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Uzbekistan targets rare earth dominance: A strategic shift towards global leadership

Uzbekistan’s President Shavkat Mirziyoyev has underscored the importance of developing the country’s rare-earth mining sector, positioning it as a top priority for his administration due to the nation’s substantial reserves. The Uzbek government is actively collaborating with the European Union, the United States and the United Kingdom to establish strategic partnerships for the extraction of rare earth elements. This initiative aims to provide alternatives to reliance on Russian reserves, although the challenge of China’s dominance in processing capabilities remains.

On April 29, President Mirziyoyev convened a meeting to discuss policies for the mining and metallurgical industry. As a result of government initiatives and targeted programs, the output of Uzbekistan’s geological sector reached nearly $11 billion in 2023. The government is focused on enhancing the country’s rare-earth mining capabilities by showcasing its vast reserves and revising legal and economic frameworks to attract foreign direct investment (FDI).

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Earlier in April, Uzbekistan and the European Union signed a memorandum of understanding to form a strategic partnership in developing sustainable value chains for critical raw materials. EU Executive Vice-President Valdis Dombrovskis highlighted that this agreement would help the EU secure vital access to critical raw materials, supporting Uzbekistan’s goals for economic diversification and sustainable development in its extractive industries.

Uzbekistan’s longstanding interest in rare earth elements was highlighted by a 2018 US Geological Survey study that identified 87 deposits of rare earths and rare metals in the country . These elements, including beryllium, lithium, and vanadium, are typically found in complex and expensive-to-extract forms rather than as independent minerals.

In April 2019, the Almalyk Mining and Metallurgical Combine (AGMK) launched Central Asia’s first center for rare-earth metals research in Chirchiq, supported by South Korean research institutes. This center, established through a 2017 agreement between Uzbekistan and South Korea, is considered the most technically advanced for rare-metal research in the region.

While most of Uzbekistan’s current mineral production involves precious and non-ferrous metals, there is significant untapped potential for rare-earth element production. The country has discovered over 30 types of such minerals and possesses extensive reserves of critical metals including gold, copper, and uranium . In April, Mirziyoyev directed his government to collaborate with international partners on $500 million worth of projects to produce rare earth metals.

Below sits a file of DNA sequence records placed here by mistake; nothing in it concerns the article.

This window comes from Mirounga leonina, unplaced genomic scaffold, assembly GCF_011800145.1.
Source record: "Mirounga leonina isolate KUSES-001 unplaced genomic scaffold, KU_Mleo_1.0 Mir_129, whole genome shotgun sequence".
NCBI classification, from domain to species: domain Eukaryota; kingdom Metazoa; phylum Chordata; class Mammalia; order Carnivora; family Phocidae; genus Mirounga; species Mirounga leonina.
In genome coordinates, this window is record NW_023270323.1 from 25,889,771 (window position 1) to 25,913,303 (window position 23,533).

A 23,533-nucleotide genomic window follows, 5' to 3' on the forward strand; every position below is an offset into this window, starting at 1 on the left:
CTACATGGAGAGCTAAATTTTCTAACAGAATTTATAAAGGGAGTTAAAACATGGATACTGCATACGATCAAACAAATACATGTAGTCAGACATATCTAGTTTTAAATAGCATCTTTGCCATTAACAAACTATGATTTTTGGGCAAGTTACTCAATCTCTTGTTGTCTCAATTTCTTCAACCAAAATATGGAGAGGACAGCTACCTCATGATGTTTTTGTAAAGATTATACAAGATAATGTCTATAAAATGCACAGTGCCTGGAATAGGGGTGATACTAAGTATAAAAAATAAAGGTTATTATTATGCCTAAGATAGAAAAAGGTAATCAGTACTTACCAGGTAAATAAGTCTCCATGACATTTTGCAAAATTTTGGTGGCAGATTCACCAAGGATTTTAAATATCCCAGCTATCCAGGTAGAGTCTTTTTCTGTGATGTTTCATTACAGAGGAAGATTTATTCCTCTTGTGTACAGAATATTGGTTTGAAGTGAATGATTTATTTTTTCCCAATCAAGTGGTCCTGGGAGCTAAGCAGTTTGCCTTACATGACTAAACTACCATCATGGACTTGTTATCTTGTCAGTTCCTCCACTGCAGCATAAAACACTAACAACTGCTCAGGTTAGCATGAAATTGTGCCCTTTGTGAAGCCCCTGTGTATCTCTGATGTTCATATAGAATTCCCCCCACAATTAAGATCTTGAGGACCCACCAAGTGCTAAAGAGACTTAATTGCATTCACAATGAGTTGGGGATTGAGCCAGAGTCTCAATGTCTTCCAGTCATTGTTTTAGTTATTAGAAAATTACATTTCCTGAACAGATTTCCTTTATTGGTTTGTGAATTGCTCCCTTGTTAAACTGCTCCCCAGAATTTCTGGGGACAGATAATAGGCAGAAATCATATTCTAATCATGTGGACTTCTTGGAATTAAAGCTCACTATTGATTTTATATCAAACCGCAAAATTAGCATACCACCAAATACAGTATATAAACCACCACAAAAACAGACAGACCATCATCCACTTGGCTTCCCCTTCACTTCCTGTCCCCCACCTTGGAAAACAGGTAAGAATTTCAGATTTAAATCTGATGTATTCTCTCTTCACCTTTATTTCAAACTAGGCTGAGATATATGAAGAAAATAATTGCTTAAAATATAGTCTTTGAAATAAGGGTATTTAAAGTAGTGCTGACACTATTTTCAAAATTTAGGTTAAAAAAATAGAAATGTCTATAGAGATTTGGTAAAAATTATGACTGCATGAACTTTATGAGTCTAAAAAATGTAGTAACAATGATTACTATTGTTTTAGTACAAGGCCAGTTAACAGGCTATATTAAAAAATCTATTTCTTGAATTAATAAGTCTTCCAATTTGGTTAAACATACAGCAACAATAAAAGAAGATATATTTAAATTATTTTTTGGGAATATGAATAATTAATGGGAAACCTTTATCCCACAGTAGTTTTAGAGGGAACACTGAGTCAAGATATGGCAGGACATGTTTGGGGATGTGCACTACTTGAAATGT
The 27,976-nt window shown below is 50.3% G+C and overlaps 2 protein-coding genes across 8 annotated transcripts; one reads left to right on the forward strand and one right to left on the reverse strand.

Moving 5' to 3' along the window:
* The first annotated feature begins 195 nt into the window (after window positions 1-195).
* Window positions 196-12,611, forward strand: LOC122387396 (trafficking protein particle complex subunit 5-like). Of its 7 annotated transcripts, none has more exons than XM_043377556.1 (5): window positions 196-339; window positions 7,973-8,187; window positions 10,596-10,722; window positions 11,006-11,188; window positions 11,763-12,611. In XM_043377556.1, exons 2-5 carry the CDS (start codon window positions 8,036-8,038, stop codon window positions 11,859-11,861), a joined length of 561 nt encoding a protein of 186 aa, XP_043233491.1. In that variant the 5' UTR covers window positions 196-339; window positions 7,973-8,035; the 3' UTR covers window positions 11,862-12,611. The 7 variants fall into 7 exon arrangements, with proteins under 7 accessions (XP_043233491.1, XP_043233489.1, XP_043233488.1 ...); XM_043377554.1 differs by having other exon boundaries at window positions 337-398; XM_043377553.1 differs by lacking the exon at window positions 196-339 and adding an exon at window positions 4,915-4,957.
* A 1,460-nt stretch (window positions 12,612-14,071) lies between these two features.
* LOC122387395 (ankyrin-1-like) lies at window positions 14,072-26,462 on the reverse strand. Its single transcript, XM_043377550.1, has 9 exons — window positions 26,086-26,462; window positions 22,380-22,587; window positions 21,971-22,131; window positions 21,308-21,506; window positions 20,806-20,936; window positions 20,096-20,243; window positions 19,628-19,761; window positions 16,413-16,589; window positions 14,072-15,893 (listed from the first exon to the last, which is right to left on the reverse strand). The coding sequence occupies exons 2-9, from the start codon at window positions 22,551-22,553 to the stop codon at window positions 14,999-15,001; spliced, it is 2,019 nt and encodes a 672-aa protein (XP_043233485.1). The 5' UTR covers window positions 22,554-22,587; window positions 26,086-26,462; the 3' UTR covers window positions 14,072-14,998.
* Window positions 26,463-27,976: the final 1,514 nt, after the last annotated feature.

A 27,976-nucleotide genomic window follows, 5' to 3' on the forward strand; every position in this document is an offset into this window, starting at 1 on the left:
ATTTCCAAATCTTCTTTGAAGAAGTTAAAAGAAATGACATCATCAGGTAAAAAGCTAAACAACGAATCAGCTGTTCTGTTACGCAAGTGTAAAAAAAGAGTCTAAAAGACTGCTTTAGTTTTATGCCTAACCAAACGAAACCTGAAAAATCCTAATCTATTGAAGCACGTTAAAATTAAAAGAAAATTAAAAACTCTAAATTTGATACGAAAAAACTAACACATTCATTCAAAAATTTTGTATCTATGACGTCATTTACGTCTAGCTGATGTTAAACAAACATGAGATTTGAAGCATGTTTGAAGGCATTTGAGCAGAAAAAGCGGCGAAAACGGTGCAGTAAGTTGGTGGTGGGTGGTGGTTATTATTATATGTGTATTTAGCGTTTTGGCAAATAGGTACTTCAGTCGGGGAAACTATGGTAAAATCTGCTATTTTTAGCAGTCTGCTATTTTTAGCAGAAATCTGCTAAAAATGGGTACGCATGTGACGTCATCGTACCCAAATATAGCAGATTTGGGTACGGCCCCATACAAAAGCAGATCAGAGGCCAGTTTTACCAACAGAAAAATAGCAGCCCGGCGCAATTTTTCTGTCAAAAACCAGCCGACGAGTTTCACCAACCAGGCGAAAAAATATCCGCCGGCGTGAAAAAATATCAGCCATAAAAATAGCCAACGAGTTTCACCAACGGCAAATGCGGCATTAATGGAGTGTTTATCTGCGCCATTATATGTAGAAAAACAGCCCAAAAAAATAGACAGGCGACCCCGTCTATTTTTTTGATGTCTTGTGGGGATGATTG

During the April 29 meeting, Mirziyoyev emphasized the importance of expanding exploration and development of deposits for critical raw materials such as lithium, graphite, and rhenium. Discussions also covered a new $300 million project in powder metallurgy, an area previously undeveloped in Uzbekistan. The meeting noted a recent agreement with the EU on critical raw materials, providing greater access to European markets. Uzbekistan is also home to Central Asia’s second-largest reserves of copper, molybdenum, and gold, which are pivotal for attracting FDI to its rare-earth initiative.

At the Third Tashkent International Investment Forum on May 2, Mirziyoyev addressed over 2,500 foreign delegates from 93 countries, outlining new proposals to strengthen investor protections, including a draft law “On Investments” aligned with World Trade Organization standards. He emphasized the priority of joint mineral resource development with foreign investors.

Mirziyoyev also announced strategic cooperation agreements with the EU on raw materials and plans to develop similar partnerships with the US and UK. He invited leading companies to engage in the deep processing of strategic raw materials and creation of value chains. To further attract EU, US, and UK investors, he revealed plans for a new “On Subsoil” law, designed to provide a stable and transparent legal framework for investors in Uzbekistan’s rare-earth mining sector.

Increasing the production of high-value materials aligns with Mirziyoyev’s campaign pledges during his June 2023 reelection, where he promised to double Uzbekistan’s GDP to $160 billion by 2030 and increase GDP per capita to $4,000. Key projects include three new copper processing plants and a copper refining complex, aimed at significantly boosting the country’s output of copper, gold, silver, and uranium.

However, Uzbekistan faces competition from Kazakhstan, where President Kassym-Jomart Tokayev has prioritized the development of rare and rare-earth metal deposits, referring to them as the “new oil.” Tokayev’s administration views the exploitation of these resources as essential for technological progress and economic growth.

Uzbekistan’s and Kazakhstan’s initiatives have significant geopolitical implications. Success in developing their rare-earth assets could reduce reliance on Russian reserves and potentially disrupt China’s dominance in the sector. Both countries are motivated to enhance their market positions and increase their influence, especially in Europe, despite the potential challenges posed by the current processing bottlenecks dominated by China. Given the substantial economic and strategic benefits, Uzbekistan and Kazakhstan are likely to intensify their efforts in the rare-earth sector, which may significantly impact the global supply chain dynamics.

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